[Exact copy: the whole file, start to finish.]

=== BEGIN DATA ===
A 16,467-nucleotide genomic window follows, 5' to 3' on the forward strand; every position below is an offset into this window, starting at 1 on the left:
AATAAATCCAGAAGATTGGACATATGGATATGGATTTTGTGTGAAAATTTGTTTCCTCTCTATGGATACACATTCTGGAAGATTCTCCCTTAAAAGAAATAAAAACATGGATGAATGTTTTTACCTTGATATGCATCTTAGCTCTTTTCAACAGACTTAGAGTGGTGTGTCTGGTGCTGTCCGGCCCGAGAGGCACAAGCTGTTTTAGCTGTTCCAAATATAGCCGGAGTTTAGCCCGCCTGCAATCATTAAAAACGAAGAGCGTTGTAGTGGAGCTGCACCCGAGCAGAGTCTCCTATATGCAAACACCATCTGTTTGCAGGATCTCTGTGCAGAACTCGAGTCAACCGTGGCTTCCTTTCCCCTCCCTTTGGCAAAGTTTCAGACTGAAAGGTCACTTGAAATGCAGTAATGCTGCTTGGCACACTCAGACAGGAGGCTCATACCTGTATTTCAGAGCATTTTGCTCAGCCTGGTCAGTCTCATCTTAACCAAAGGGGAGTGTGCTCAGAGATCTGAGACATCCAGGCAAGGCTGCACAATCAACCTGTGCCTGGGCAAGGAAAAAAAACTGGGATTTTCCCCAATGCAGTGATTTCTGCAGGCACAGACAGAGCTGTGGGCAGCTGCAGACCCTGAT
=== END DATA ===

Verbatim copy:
A 16,467-nucleotide genomic window follows, 5' to 3' on the forward strand; every position below is an offset into this window, starting at 1 on the left:
AATAAATCCAGAAGATTGGACATATGGATATGGATTTTGTGTGAAAATTTGTTTCCTCTCTATGGATACACATTCTGGAAGATTCTCCCTTAAAAGAAATAAAAACATGGATGAATGTTTTTACCTTGATATGCATCTTAGCTCTTTTCAACAGACTTAGAGTGGTGTGTCTGGTGCTGTCCGGCCCGAGAGGCACAAGCTGTTTTAGCTGTTCCAAATATAGCCGGAGTTTAGCCCGCCTGCAATCATTAAAAACGAAGAGCGTTGTAGTGGAGCTGCACCCGAGCAGAGTCTCCTATATGCAAACACCATCTGTTTGCAGGATCTCTGTGCAGAACTCGAGTCAACCGTGGCTTCCTTTCCCCTCCCTTTGGCAAAGTTTCAGACTGAAAGGTCACTTGAAATGCAGTAATGCTGCTTGGCACACTCAGACAGGAGGCTCATACCTGTATTTCAGAGCATTTTGCTCAGCCTGGTCAGTCTCATCTTAACCAAAGGGGAGTGTGCTCAGAGATCTGAGACATCCAGGCAAGGCTGCACAATCAACCTGTGCCTGGGCAAGGAAAAAAAACTGGGATTTTCCCCAATGCAGTGATTTCTGCAGGCACAGACAGAGCTGTGGGCAGCTGCAGACCCTGAT